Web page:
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Luno, The Sweet Puppy Who Has Been Trapped At The Airport And Who Has Been Asked To Be Sacrificed By Others

Luno is a perfectly healthy puppy who has found travelling from Costa Rica to Madrid, Spain, to be a true agony.

Without considering the “alternatives available for in the European Regulations for the carriage of pets,” the Ministry of Agriculture and the Subdirectorate General for Sanitary Agreements and Border Control prevented the puppy from entering Spain.

The dog has been kept at the Barajas airport since March 14 with his health card up to date but no microchip (which is necessary in Spain but not in Costa Rica).

Customs officials at Madrid’s Barajas airport opted to hold the dog in a cage, preventing him from entering Spanish territory or meeting his owner.

The woman showed Luno’s negative rabies test, but not the microchip, because that is not a required document in Costa Rica.

Consequently, Customs questions if this proof truly belongs to the animal, despite the fact that the paperwork contains all of the white mestizo dog’s descriptive data.

The argument is that the dog is suffering greatly as a result of this unjust holding of Luno as if it were a thing.

And, of course, its owner, who is terrified and powerless in the face of “incomprehensible” rules in a strange nation, is terrified of losing her beloved pet for good.

Fortunately, the PACMA Animalist Party’s legal staff, as well as the legal services of AGERAA (Association for the Ethical and Responsible Management of Abandoned Animals), were directly involved in the case to intervene with the authorities and reach a resolution.

The problem stems from the fact that “the dog left without the microchip necessary in the country of destination due to an error in the boarding in the country of origin and considerable ignorance on the part of its owner.”

Furthermore, the animal rights group pointed out that the authorities offered the extraordinary measure of SACRIFICING Luno as a first step. However, after considerable negotiation, they agreed to reissue him, i.e., deport him.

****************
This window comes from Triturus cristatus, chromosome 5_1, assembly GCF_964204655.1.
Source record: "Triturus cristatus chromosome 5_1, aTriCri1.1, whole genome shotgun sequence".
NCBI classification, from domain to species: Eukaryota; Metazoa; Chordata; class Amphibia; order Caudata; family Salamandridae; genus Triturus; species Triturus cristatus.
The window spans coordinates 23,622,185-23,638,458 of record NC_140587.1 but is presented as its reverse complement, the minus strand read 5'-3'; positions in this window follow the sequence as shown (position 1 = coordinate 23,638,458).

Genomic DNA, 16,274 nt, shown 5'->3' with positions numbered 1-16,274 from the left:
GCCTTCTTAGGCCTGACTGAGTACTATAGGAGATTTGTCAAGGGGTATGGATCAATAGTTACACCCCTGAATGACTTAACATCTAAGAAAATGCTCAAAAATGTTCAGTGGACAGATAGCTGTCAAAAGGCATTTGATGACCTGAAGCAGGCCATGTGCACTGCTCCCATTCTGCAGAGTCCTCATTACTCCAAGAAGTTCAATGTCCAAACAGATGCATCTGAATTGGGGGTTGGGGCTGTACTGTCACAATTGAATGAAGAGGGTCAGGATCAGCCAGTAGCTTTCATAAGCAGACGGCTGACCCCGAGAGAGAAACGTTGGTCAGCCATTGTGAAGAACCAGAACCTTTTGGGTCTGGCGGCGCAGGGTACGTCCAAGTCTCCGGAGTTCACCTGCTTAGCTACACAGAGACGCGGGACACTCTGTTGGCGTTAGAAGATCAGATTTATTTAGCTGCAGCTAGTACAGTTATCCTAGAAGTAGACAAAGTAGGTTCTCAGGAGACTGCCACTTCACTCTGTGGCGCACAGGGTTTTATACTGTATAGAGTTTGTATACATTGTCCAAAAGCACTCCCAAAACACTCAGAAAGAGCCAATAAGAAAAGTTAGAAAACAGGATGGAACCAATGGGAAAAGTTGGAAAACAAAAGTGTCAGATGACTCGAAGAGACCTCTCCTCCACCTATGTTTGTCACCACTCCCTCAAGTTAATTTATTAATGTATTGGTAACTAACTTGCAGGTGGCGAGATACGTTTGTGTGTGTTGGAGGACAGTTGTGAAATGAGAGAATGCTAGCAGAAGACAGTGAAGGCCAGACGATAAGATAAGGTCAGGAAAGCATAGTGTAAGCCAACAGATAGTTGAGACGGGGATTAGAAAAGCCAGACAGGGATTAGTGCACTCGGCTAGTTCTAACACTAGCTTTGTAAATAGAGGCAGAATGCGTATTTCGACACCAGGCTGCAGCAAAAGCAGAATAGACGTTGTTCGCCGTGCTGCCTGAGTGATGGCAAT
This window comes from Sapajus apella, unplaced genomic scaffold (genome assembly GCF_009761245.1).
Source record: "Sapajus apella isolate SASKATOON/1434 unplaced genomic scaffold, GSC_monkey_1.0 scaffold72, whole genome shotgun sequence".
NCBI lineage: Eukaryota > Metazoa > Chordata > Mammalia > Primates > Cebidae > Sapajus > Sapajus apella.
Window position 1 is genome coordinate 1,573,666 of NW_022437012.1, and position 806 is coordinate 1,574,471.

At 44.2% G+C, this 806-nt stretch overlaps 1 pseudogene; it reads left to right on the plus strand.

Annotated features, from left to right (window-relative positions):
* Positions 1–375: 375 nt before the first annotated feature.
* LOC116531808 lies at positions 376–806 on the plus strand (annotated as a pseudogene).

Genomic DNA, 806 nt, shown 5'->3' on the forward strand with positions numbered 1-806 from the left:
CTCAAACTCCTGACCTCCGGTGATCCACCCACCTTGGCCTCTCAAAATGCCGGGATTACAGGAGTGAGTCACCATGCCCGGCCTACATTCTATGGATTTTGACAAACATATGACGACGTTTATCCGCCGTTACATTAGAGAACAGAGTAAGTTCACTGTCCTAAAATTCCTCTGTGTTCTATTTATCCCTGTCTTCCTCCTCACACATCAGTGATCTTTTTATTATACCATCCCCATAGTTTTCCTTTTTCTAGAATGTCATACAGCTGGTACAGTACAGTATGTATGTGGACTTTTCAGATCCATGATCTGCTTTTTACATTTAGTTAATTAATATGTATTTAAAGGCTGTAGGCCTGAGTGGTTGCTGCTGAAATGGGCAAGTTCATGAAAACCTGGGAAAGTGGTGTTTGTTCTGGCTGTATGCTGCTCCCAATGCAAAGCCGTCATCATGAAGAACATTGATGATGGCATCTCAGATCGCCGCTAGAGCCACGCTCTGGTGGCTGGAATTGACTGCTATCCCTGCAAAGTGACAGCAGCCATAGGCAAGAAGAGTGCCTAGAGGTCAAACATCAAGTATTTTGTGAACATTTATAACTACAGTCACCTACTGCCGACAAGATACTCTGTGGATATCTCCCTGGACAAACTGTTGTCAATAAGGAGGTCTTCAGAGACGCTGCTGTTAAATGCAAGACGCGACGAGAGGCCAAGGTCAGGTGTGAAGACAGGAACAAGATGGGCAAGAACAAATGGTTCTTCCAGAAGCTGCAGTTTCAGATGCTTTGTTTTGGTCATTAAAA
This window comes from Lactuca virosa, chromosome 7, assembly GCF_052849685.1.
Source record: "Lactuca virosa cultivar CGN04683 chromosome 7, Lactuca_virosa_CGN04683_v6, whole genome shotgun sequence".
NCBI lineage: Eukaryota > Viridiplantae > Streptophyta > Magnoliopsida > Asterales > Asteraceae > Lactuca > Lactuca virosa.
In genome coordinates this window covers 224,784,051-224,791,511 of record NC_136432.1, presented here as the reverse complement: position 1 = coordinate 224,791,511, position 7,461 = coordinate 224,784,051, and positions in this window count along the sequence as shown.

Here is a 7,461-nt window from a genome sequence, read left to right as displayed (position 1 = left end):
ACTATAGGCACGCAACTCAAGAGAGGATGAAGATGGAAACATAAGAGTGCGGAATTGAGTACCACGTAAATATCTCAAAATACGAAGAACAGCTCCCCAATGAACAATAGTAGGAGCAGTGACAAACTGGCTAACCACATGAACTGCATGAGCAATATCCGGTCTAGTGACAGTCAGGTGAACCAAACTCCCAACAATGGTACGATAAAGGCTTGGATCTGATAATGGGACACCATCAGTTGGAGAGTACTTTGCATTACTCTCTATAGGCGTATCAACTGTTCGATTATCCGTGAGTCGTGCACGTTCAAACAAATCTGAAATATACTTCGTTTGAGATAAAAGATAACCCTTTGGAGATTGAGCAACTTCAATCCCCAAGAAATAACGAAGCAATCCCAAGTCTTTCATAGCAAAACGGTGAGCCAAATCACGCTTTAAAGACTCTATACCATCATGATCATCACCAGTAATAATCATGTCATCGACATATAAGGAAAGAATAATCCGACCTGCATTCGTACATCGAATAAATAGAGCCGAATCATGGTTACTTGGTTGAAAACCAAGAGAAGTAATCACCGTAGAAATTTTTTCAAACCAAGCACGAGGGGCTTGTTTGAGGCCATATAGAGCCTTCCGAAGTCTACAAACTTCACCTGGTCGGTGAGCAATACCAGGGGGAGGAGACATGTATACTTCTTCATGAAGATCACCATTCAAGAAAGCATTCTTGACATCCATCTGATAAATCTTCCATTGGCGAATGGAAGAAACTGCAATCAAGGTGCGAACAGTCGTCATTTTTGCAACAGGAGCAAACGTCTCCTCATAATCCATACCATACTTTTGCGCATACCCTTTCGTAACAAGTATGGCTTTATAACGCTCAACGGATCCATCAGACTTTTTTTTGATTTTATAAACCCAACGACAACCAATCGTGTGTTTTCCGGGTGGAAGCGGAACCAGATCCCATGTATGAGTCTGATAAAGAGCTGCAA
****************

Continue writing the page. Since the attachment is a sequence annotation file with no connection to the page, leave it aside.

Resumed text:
“Both ideas are complete rubbish,” PACMA said on social media.

They also provide an explanation for why:

«The owner of the dog Luno is unable to travel due to his physical condition, and there is no one in Costa Rica who can accept him. Transshipment, much alone the murder of a healthy animal, is not an option.”

Luno’s owner is a Spanish citizen and a community member, so returning with her dog would imply that she relinquishes all of her rights and faces deportation.

“When they wish to travel with their animals,” PACMA said, “all individuals responsible for animals should take seriousness, dedication, and responsibility.”

“It is the responsibility of the authorities to handle these circumstances when those impacted are SENTENT BEINGS, in light of the new Civil Code, which mandates that animals be treated as what they are: endowed with sensitivity and not as things or a simple cargo on an aviation journey,” they underline.

Unfortunately, Luno is caught in a dreadful legal situation; he is the most impacted victim, with no one to blame.

It’s due to a “lack of control in the nation of origin, the owner of Luno’s ignorance of the conditions for the admission of animals at our borders, and the Spanish authorities’ lack of interest in addressing it,” according to PACMA.

“Luno be given a fresh anti-rabies test, that he be given the vaccination, and that he be kept in the obligatory 21-day quarantine before being turned back to his owner,” PACMA suggested.

They even offered to put the dog in quarantine at AGERAA’s facilities, but they have received no response to yet.